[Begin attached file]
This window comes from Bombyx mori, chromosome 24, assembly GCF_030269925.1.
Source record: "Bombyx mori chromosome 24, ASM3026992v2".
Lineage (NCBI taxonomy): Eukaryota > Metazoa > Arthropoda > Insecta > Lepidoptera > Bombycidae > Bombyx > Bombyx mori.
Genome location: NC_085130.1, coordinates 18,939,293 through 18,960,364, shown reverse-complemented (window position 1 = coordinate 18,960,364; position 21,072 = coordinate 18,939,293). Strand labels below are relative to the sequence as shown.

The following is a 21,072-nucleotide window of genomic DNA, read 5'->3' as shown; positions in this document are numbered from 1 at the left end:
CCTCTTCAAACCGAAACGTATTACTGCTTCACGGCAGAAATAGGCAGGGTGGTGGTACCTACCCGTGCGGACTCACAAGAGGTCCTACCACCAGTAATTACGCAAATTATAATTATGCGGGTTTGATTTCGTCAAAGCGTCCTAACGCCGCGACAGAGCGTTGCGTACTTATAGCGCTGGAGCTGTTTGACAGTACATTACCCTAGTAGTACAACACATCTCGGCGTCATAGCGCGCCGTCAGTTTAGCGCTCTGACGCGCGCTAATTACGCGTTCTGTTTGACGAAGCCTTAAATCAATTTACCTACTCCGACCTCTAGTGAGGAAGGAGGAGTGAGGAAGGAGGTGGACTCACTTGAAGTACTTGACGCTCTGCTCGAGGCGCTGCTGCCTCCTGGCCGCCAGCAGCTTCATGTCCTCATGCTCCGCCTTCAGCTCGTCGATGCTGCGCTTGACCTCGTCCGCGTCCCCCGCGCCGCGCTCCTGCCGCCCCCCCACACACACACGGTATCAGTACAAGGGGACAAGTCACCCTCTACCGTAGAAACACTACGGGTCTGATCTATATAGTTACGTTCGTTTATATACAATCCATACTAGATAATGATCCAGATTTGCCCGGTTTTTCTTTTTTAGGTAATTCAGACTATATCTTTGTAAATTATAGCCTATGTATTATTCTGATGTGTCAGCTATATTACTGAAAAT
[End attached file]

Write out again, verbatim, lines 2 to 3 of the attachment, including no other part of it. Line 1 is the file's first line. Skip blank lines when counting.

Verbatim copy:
Source record: "Bombyx mori chromosome 24, ASM3026992v2".
Lineage (NCBI taxonomy): Eukaryota > Metazoa > Arthropoda > Insecta > Lepidoptera > Bombycidae > Bombyx > Bombyx mori.